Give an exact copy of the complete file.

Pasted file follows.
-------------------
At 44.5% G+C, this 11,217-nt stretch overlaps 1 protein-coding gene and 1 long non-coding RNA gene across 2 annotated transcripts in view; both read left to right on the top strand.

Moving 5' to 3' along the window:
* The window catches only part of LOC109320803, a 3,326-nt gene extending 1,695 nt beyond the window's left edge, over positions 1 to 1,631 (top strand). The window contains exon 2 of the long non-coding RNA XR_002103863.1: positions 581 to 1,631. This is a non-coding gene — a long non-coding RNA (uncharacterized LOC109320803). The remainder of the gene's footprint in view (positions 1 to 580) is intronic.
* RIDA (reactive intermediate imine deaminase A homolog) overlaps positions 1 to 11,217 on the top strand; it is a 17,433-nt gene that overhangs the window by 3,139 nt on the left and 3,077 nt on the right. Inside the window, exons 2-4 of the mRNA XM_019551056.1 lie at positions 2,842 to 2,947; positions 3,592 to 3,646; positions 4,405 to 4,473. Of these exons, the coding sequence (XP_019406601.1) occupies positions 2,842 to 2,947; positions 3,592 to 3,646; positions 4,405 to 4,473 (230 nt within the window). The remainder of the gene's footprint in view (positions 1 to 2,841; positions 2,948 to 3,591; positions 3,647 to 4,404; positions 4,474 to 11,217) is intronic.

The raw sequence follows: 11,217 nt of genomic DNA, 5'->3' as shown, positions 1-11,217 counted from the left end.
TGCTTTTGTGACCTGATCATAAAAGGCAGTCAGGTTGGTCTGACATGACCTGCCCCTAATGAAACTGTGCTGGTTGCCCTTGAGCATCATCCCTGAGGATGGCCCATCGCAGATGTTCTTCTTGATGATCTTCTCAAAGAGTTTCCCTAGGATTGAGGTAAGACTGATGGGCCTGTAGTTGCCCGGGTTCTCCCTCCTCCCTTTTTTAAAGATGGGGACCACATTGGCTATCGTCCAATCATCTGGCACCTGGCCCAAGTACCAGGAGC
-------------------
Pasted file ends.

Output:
At 44.5% G+C, this 11,217-nt stretch overlaps 1 protein-coding gene and 1 long non-coding RNA gene across 2 annotated transcripts in view; both read left to right on the top strand.

Moving 5' to 3' along the window:
* The window catches only part of LOC109320803, a 3,326-nt gene extending 1,695 nt beyond the window's left edge, over positions 1 to 1,631 (top strand). The window contains exon 2 of the long non-coding RNA XR_002103863.1: positions 581 to 1,631. This is a non-coding gene — a long non-coding RNA (uncharacterized LOC109320803). The remainder of the gene's footprint in view (positions 1 to 580) is intronic.
* RIDA (reactive intermediate imine deaminase A homolog) overlaps positions 1 to 11,217 on the top strand; it is a 17,433-nt gene that overhangs the window by 3,139 nt on the left and 3,077 nt on the right. Inside the window, exons 2-4 of the mRNA XM_019551056.1 lie at positions 2,842 to 2,947; positions 3,592 to 3,646; positions 4,405 to 4,473. Of these exons, the coding sequence (XP_019406601.1) occupies positions 2,842 to 2,947; positions 3,592 to 3,646; positions 4,405 to 4,473 (230 nt within the window). The remainder of the gene's footprint in view (positions 1 to 2,841; positions 2,948 to 3,591; positions 3,647 to 4,404; positions 4,474 to 11,217) is intronic.

The raw sequence follows: 11,217 nt of genomic DNA, 5'->3' as shown, positions 1-11,217 counted from the left end.
TGCTTTTGTGACCTGATCATAAAAGGCAGTCAGGTTGGTCTGACATGACCTGCCCCTAATGAAACTGTGCTGGTTGCCCTTGAGCATCATCCCTGAGGATGGCCCATCGCAGATGTTCTTCTTGATGATCTTCTCAAAGAGTTTCCCTAGGATTGAGGTAAGACTGATGGGCCTGTAGTTGCCCGGGTTCTCCCTCCTCCCTTTTTTAAAGATGGGGACCACATTGGCTATCGTCCAATCATCTGGCACCTGGCCCAAGTACCAGGAGC